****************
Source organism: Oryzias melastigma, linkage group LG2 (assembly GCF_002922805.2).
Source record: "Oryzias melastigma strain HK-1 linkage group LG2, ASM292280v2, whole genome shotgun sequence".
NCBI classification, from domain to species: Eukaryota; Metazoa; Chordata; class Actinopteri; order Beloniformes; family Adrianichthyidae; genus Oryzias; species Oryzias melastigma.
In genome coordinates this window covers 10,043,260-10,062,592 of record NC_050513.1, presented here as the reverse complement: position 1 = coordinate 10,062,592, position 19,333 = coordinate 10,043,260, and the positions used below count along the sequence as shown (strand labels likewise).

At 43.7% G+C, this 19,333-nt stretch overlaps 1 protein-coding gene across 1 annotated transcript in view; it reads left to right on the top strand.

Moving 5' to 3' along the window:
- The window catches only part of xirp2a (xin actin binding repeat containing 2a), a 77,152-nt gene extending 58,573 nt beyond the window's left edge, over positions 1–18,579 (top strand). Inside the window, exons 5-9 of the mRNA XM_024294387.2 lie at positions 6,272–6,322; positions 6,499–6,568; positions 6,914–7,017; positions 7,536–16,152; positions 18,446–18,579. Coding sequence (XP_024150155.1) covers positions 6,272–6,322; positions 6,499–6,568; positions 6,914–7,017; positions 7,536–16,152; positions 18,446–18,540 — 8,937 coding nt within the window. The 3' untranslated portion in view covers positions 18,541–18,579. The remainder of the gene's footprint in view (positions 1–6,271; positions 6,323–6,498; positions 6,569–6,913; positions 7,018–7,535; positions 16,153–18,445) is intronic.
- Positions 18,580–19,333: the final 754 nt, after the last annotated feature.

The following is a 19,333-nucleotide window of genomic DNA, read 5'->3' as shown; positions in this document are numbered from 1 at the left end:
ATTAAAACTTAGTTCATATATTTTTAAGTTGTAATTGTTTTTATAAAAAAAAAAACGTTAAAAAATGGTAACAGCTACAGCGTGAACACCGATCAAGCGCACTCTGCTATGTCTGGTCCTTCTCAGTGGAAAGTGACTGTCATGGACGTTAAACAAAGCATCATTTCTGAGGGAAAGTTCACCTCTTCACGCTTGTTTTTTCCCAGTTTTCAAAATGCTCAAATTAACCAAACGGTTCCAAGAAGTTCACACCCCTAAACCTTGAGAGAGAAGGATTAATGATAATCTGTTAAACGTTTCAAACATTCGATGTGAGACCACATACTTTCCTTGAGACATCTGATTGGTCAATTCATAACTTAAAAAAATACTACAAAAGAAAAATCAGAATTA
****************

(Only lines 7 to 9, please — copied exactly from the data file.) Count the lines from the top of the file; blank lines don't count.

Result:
- The window catches only part of xirp2a (xin actin binding repeat containing 2a), a 77,152-nt gene extending 58,573 nt beyond the window's left edge, over positions 1–18,579 (top strand). Inside the window, exons 5-9 of the mRNA XM_024294387.2 lie at positions 6,272–6,322; positions 6,499–6,568; positions 6,914–7,017; positions 7,536–16,152; positions 18,446–18,579. Coding sequence (XP_024150155.1) covers positions 6,272–6,322; positions 6,499–6,568; positions 6,914–7,017; positions 7,536–16,152; positions 18,446–18,540 — 8,937 coding nt within the window. The 3' untranslated portion in view covers positions 18,541–18,579. The remainder of the gene's footprint in view (positions 1–6,271; positions 6,323–6,498; positions 6,569–6,913; positions 7,018–7,535; positions 16,153–18,445) is intronic.
- Positions 18,580–19,333: the final 754 nt, after the last annotated feature.

The following is a 19,333-nucleotide window of genomic DNA, read 5'->3' as shown; positions in this document are numbered from 1 at the left end: